A behavioral intervention for cancer patients that works
This is a story about something rare in health psychology: a treatment that has gone from scientific discovery, through development and testing, to dissemination and successful implementation nationwide.
In a new study, researchers found that a program designed at The Ohio State University to reduce harmful stress in cancer patients can be taught to therapists from around the country and implemented at their sites, and effectively improves mood in their patients.
"It's challenging to take a treatment and scale it up to where it will work with a diverse group of therapists and patients under a wide variety of circumstances," said Barbara L. Andersen, lead author of the study and professor of psychology at Ohio State.
"This study documents a remarkable success story."
The study appears online in the journal American Psychologist and will be published in a future print edition.
The program, now called Cancer to Health, was developed by Andersen and colleagues in the early 2000s. It teaches patients how to think about stress, communicate with doctors and others about their treatment, seek social support, become physically active and take other actions to reduce their stress, improve their mood and enhance quality of life. It consists of 18 weekly sessions and eight monthly maintenance sessions, as well as homework assignments for patients.
Dealing with stress is important because research by Andersen's group and others has found that high levels of stress can lead to not just depression, lower quality of life and negative health behaviors, but also lower immunity and faster disease progression.
"We need to help cancer patients deal with their stress, because it has effects on their physical as well as their mental health," Andersen said.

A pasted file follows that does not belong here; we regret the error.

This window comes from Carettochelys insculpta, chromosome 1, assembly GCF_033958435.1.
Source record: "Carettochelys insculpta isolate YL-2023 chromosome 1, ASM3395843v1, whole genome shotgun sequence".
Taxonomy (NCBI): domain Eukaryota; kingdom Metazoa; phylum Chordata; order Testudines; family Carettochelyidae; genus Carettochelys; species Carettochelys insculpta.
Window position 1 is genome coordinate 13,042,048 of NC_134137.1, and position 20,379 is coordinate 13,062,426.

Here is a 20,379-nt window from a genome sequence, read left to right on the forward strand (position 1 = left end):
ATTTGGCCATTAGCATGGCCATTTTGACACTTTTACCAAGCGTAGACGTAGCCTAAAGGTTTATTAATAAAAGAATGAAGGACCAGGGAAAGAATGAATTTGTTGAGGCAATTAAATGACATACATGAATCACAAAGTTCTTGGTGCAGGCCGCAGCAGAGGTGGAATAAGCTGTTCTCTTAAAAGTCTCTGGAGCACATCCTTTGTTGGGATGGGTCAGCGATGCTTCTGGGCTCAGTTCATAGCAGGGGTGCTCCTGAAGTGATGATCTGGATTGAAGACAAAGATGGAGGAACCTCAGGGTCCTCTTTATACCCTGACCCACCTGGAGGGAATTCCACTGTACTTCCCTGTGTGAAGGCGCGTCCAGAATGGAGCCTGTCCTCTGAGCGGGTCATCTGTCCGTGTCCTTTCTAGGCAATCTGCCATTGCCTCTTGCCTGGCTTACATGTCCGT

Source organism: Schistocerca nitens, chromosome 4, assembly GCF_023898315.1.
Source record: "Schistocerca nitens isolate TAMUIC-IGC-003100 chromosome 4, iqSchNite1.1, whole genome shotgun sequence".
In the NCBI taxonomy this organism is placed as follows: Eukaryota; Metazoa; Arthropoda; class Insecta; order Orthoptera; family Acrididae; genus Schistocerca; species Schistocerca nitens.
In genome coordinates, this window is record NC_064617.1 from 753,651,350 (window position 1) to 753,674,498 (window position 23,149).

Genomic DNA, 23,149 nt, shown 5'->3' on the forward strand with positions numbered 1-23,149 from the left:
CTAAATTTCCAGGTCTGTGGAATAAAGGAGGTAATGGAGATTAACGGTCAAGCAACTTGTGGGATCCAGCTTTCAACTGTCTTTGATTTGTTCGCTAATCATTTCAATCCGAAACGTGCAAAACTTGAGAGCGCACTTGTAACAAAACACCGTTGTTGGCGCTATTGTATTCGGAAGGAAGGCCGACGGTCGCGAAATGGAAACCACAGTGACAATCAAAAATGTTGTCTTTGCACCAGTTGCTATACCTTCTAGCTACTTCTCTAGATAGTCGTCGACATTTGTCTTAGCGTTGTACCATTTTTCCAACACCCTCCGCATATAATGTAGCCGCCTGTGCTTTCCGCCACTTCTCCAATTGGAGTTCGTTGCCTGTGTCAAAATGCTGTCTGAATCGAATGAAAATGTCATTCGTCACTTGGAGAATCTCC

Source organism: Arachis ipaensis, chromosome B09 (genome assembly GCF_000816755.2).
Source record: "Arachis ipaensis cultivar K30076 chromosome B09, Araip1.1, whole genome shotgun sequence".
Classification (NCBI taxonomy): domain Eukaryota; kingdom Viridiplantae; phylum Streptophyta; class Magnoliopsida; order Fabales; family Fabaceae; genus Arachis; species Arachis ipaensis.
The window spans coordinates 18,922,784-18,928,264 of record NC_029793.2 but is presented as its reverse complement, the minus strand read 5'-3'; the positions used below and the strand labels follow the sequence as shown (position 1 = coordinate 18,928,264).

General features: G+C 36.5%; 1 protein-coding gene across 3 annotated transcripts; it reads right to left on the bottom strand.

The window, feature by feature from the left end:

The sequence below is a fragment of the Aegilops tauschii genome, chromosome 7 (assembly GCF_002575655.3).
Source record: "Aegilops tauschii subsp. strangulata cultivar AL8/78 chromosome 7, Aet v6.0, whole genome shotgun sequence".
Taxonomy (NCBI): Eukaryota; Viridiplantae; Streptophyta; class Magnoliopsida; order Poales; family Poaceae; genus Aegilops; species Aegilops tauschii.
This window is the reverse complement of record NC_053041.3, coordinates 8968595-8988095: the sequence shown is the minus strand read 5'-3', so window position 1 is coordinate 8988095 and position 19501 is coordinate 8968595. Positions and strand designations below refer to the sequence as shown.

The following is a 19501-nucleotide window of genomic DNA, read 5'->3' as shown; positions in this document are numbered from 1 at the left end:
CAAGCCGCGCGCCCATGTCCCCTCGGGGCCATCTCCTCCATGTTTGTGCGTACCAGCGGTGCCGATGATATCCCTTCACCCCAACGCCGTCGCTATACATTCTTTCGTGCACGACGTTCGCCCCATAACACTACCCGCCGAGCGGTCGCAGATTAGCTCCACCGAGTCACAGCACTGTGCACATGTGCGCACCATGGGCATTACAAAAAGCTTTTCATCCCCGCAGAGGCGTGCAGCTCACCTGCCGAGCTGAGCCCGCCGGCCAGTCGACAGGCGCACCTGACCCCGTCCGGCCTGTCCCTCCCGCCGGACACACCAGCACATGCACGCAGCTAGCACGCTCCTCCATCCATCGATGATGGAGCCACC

In several studies published between 2004 and 2010, Andersen and her colleagues tested the Cancer to Health program and found it effective with breast cancer patients at the Arthur G. James Cancer Hospital at Ohio State. Results showed that patients who went through the program felt better and also had significantly improved immune responses and a lower risk of breast cancer recurrence.
This new study aimed to see if some of the results could be duplicated around the country. It involved therapists who work with cancer patients at 15 sites, from California to Iowa to Maine. Most were associated with local hospitals or cancer support communities. All of the therapists came to Ohio State to learn how to implement the Cancer to Health program.
They then took the program to their sites, where it was tested with 158 patients with a variety of different types of cancer.
Participating therapists were allowed to modify the program for local needs and shorten it if necessary.
Results showed that 60 to 70 percent of patients received the core components of the main program.
Two-thirds of the sites offered some of the monthly maintenance sessions, but averaged only one-third of what was in the original program.
Most importantly, Cancer to Health worked with patients. Results showed that patients showed significant improvement on a measure of mood after completing the program.
In addition, patients became more physically active after Cancer to Health, with the average participant going from "moderately active" before the treatment to "active" afterward.
"That's significant because 71 percent of the patients were still receiving cancer treatment when they began our study, and maintaining, resuming or beginning physical activity during this period is difficult," Andersen said.
Moreover, most patients thought the program was helpful and reported that their therapists were very supportive. When asked to rate the program on a scale of 0 to 4, the average overall score was 3.48.
Andersen said other research suggests there is a gap of about 20 years between development of a new health treatment and wider implementation in the medical community.
"If we want to speed that up, we have to train providers. There have not been many studies like this one that involve actually training providers and then testing to see if they could not only implement what they had learned, but could also get their patients to improve," she said.